The pastoral office is central to the church. We operate seminaries for the primary purpose of preparing men for this very important office. Yet it seems, at times, that so many other positions compete in importance with that office. It's not hard to see how a pastor could see other positions in the church-at-large as promotions from the pastorate. One position would be teaching at a synodical university or seminary. Another could be a director of some department within the International Center at the LCMS in St. Louis. Obviously these require special skills and education above and beyond the 'entry level' position of parish pastor, right?
After spending over a quarter of a century in the pastoral office I have come to see that such thinking is dangerous and misguided, if tempting to be sure. It has certainly captivated my own thinking. Not that the larger church does not need such specialists, or that they are not important. However, technically speaking, do they not ultimately exist to serve the local parish and school?
But beyond this it is hard to compare any of these offices and positions with the unique opportunities that exist in the pastoral office. Once one steps out of this office a connection is lost with the intimacy of ministry. Today I communed a dear saint at a local nursing home. He was crying as I served him. To receive Jesus' body and blood was the most important gift for him at that moment. And to serve this gift is one of the most important responsibilities of my call. I handle holy things. The other day I ministered to a family in the midst of a crisis. I responded to their farm as their barn was burning, fulfilling multiple roles that day of firefighter, chaplain and pastor. Gently leading an older member away from the fire I saw the pain in his face as he watched a lifetime of memories burn to the ground. But I was there. In the very heart of life's mess. I saw the tears. I experienced the immediacy of their grief.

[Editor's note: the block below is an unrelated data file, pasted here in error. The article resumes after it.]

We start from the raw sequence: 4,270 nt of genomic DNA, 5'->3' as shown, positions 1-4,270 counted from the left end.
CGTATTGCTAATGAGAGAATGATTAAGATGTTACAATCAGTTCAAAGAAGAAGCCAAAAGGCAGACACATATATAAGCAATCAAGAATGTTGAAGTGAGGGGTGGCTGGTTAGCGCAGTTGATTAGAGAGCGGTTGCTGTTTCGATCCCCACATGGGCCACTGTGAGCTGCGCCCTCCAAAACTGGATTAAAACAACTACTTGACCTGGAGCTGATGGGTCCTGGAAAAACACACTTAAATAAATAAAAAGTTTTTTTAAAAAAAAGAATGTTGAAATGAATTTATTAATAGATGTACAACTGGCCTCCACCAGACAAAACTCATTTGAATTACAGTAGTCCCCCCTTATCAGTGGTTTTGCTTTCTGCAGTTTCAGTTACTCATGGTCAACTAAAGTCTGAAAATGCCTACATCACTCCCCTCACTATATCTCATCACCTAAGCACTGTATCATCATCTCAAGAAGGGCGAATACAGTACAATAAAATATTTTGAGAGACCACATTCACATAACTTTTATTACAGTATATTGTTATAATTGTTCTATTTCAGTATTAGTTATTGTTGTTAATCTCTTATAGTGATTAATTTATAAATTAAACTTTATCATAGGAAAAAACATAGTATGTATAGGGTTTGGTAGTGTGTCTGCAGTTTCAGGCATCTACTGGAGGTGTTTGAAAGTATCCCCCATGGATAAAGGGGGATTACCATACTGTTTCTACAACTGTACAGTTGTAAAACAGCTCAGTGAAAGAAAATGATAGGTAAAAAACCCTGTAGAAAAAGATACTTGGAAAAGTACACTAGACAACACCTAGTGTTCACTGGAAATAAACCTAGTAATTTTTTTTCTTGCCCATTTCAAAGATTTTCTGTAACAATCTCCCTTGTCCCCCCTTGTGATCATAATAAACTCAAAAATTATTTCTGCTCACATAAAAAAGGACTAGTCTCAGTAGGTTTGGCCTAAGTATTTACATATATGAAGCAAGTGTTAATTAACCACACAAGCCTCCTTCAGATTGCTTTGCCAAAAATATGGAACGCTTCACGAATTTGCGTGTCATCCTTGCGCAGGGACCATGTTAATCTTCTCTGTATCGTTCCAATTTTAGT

As pastor I am invited into the most private places of people's lives. Their hearts are opened in trust, looking to me as Christ's representative to offer some comfort and hope. I am there at their births and rebirths, their weddings and funerals, their anniversary parties, holiday gatherings and family reunions. They invite me to their land to hunt and include me on a snowmobile ride. We eat together, laugh together, and cry together with a bond as deep as a family.
Sometimes I forget the privilege it is to serve this way, the honor to be called someones "pastor." It is unfortunate that even as we recruit men for the ministry we sometimes neglect to remind them of this tremendous privilege. Some day I may leave the pastoral ministry. I don't know. But I do know now that if I should I will never find such an incredible opportunity to serve. Nothing will compare.